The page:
Learning about the great Age of Discovery for the first time was a thrilling experience. I still remember how, as a fairly young child, I was lamenting the fact that today we live in a world that is fully mapped and fully charted. It seemed such a romantic time, with the spirit of seafaring adventure in the air, pronouncements of first-time discoveries, oh, the time when men had whole continents — continents! — named after them.
And here I was, born at a time when there are most definitely no more continents to be found in the world. Nor even major islands, for that matter.
And yet, even today man continues to explore and to chart — or describe, to be more accurate. While we have managed to determine to a certain degree all the geographical features of our planet, big and small, man hasn’t been everywhere. Most importantly, man hasn’t seen everything and described everything.
Case in point — many new species are described every single year. The International Institute for Species Exploration (IISE) is devoted to gathering the information on these new discoveries, and they release a report on each year for which the complete data is available.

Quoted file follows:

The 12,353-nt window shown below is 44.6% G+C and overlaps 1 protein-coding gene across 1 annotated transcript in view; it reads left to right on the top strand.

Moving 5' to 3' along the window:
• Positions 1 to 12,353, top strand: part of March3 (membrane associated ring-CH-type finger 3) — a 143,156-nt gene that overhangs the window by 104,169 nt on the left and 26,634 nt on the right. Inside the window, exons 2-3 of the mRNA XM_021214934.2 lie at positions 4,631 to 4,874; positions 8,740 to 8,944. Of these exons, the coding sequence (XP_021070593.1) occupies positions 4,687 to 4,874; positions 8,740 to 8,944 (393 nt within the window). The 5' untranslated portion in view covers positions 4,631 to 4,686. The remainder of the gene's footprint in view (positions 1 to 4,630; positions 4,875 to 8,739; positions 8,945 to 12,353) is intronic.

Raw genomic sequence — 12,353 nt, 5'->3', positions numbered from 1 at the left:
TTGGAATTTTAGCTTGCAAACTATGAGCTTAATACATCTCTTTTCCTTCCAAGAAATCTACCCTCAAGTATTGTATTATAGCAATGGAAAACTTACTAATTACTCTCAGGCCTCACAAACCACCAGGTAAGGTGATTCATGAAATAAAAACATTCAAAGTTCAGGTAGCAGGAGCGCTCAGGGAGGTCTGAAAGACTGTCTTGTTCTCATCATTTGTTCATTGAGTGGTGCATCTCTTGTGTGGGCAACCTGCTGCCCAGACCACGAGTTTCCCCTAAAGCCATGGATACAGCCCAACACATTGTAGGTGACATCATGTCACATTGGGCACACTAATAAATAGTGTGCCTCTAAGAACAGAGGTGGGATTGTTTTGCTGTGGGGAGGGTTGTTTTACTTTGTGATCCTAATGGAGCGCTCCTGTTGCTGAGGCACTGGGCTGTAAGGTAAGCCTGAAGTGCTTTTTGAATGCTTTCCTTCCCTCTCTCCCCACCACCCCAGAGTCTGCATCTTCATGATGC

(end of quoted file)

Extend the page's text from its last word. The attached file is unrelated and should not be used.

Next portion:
The latest of these compilations is from 2011 (although it refers to the calendar year 2009, since these reports take up to two years to put together), and the numbers it shows are fascinating.
In 2009 alone, 19,232 species were described as new. That’s more than 50 species discovered every day.
When the father of modern taxonomy Carl Linnaeus was alive, we were acquainted with less than half of that number, whereas now the latest we have on the total number of species known is nearly two million. He would be thrilled.
Of course, most of these species — as well as the estimated ten million that still await discovery — are not new in the sense that they didn’t exist in 2008; it takes thousands and even millions of years for species to diverge down their evolutionary paths. However, they are new to science, in the sense that nobody before had sat down, looked at the specimen, described it in an accurate, scientific fashion and showed why this species is most definitely not any of the other ones we already know.
Invariably, every year the largest category of new species are insects (around 50 per cent) followed by plants, however mammals do still crop up as well, and so do birds, fishes, bacteria and even fungi.
“It is through knowledge of the unique attributes of species that we illuminate the origin and evolutionary history of life on our planet,” says Professor Quentin Wheeler, founding director of IISE.
Somehow it’s comforting to know that at least as far as biodiversity is concerned, the age of discovery is far from over.